Wednesday, July 25, 2012

Matania's Tone Paper Illustrations

Fortunino Matania was an Italian-born artist who created historical illustrations for the English magazines of the World War 1 era. Here's a picture he did of Captain John Smith captured by Indians.

Matania often rendered his pictures on a gray-colored board, which allowed him to develop the darks in pencil and ink wash, and to add the white areas with white gouache. The bright white of the pillow behind the sick girl really glows, and the solid black of the standing woman's dress provides an eye-catching shape behind the seated man. 

This one is called "Cagliostro: The Law of Trane" from Britannia & Eve. The tone paper technique is helpful for developing compositional sketches or for creating relatively quick renderings of complex scenes.

These images are all from the collection of Anthony Smith, who is offering them for sale on his Pinterest page. Thanks, Anthony.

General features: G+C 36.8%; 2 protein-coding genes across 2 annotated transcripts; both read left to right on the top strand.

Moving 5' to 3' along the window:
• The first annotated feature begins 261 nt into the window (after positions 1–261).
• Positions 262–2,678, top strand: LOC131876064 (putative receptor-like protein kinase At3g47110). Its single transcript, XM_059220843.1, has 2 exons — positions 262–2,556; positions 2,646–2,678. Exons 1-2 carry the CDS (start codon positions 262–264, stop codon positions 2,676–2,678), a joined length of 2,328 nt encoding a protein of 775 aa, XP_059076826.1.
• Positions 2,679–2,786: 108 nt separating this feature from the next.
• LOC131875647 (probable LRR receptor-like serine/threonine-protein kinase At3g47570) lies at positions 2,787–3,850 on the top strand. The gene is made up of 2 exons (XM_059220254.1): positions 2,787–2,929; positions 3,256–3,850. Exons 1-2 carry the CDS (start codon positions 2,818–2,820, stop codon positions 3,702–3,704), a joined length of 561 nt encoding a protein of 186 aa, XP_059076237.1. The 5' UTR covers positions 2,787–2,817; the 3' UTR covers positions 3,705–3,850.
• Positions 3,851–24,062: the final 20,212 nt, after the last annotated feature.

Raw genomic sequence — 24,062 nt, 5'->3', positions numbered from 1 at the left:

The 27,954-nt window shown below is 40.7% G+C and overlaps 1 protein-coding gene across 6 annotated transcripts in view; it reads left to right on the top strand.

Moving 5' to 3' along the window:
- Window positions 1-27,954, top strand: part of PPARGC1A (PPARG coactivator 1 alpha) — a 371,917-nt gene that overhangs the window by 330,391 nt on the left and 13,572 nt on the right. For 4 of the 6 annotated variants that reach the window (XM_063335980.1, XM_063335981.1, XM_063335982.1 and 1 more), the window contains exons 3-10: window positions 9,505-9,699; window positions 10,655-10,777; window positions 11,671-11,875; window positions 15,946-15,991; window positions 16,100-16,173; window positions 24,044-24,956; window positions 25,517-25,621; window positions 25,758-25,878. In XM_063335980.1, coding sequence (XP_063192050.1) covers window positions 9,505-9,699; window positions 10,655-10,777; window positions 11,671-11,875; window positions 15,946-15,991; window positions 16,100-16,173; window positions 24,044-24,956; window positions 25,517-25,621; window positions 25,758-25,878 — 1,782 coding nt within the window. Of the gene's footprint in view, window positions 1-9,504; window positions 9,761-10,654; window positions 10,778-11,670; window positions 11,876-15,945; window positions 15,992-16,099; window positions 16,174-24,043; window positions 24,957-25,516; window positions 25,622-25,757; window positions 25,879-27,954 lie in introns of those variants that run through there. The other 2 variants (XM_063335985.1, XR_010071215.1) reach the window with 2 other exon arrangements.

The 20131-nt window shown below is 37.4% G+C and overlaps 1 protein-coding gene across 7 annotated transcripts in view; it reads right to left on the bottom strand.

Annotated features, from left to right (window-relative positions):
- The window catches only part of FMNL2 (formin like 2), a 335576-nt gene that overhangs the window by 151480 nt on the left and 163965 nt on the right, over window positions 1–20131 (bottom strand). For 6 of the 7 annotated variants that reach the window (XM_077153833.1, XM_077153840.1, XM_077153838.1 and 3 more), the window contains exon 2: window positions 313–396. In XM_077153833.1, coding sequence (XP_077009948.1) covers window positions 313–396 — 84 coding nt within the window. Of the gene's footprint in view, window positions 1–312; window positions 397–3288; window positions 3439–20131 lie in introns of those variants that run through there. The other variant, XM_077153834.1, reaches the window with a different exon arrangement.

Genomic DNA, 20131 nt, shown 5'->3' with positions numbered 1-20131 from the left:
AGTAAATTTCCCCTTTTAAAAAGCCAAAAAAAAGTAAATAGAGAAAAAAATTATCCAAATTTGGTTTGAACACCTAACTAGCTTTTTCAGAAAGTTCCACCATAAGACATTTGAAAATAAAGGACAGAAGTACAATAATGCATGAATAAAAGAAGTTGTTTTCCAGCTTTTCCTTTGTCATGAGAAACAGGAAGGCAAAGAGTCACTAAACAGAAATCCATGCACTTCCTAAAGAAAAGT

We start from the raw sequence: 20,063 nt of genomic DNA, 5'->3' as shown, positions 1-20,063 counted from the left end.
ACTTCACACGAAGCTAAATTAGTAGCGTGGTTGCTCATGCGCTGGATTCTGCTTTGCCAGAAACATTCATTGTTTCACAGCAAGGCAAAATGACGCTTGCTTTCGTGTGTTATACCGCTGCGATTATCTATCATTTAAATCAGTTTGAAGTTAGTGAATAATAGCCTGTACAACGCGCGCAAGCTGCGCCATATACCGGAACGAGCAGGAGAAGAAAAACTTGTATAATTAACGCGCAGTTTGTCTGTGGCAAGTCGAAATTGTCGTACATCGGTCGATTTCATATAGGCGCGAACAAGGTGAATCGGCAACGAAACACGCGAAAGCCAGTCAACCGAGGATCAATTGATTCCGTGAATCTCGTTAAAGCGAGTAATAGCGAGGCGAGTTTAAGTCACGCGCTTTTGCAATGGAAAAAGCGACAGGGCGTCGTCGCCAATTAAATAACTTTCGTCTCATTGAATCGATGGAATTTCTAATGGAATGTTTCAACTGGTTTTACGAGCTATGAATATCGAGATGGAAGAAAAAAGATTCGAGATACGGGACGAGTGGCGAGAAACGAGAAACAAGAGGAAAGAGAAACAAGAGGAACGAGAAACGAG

Previously: Introducing Matania, showing his step-by-steps
Matania's illos of cross-dressing Mary Anne Talbot
Video of Matania at work
Matania's models and props


Tom Hart said...

This is very impressive work. Almost 3D in effect.

I nearly referred to the pieces as monochrome, but I suppose that technically, with the warm-toned paper, there are three "colors" employed. Either way, the craftsmanship is stunning.

casey sattler said...

Excellent craftsmanship; especially the silks and clothing -- however I can't get past the first image was completely historically wrong -- he dressed the Native Americans like the Sioux and Western/Plains Peoples -- There where NO HORSES during that scene -- the Powhatan and Algonquin didn't use horses (Europeans brought them to American). But he is an excellent artist however.

Chris Dunn said...

Stunning draughtsmanship, I suppose the 3 tone style was dictated by printing technology of the early 20th century?

I've seen some equally impressive 2 tone paintings by Heath Robinson using just ultramarine and crimson.

si said...

i've recently got into painting and drawing on grey cereal packets and supermarket pizza boxes. its thick enough that it doesn't wrinkle up so you can work quite wet. and its cheap so you can play about and don't feel like your going to muck up you best art materials.also working from dark to mid and then mid to light like this helps you think about tone differently than working on white paper.